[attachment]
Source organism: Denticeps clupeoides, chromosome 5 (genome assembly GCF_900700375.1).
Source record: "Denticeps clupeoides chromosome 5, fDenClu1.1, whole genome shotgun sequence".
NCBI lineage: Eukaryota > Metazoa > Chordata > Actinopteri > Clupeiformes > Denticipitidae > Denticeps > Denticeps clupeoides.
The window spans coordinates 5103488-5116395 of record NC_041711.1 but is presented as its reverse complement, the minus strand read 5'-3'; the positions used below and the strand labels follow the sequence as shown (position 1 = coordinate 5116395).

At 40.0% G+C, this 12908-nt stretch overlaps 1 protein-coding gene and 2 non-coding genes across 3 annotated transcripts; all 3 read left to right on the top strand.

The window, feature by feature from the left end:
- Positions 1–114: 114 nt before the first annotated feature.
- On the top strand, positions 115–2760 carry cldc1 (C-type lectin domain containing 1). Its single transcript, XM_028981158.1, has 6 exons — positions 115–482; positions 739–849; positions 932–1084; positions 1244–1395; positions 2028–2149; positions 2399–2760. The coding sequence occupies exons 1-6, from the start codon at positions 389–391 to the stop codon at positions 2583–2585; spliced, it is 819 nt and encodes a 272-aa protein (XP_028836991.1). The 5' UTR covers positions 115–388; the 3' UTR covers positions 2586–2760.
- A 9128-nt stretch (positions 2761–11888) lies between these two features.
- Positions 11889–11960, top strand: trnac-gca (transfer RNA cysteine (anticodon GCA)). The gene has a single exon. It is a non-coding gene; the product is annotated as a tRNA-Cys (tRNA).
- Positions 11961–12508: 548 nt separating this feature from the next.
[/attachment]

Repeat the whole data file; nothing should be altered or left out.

Source organism: Denticeps clupeoides, chromosome 5 (genome assembly GCF_900700375.1).
Source record: "Denticeps clupeoides chromosome 5, fDenClu1.1, whole genome shotgun sequence".
NCBI lineage: Eukaryota > Metazoa > Chordata > Actinopteri > Clupeiformes > Denticipitidae > Denticeps > Denticeps clupeoides.
The window spans coordinates 5103488-5116395 of record NC_041711.1 but is presented as its reverse complement, the minus strand read 5'-3'; the positions used below and the strand labels follow the sequence as shown (position 1 = coordinate 5116395).

At 40.0% G+C, this 12908-nt stretch overlaps 1 protein-coding gene and 2 non-coding genes across 3 annotated transcripts; all 3 read left to right on the top strand.

The window, feature by feature from the left end:
- Positions 1–114: 114 nt before the first annotated feature.
- On the top strand, positions 115–2760 carry cldc1 (C-type lectin domain containing 1). Its single transcript, XM_028981158.1, has 6 exons — positions 115–482; positions 739–849; positions 932–1084; positions 1244–1395; positions 2028–2149; positions 2399–2760. The coding sequence occupies exons 1-6, from the start codon at positions 389–391 to the stop codon at positions 2583–2585; spliced, it is 819 nt and encodes a 272-aa protein (XP_028836991.1). The 5' UTR covers positions 115–388; the 3' UTR covers positions 2586–2760.
- A 9128-nt stretch (positions 2761–11888) lies between these two features.
- Positions 11889–11960, top strand: trnac-gca (transfer RNA cysteine (anticodon GCA)). The gene has a single exon. It is a non-coding gene; the product is annotated as a tRNA-Cys (tRNA).
- Positions 11961–12508: 548 nt separating this feature from the next.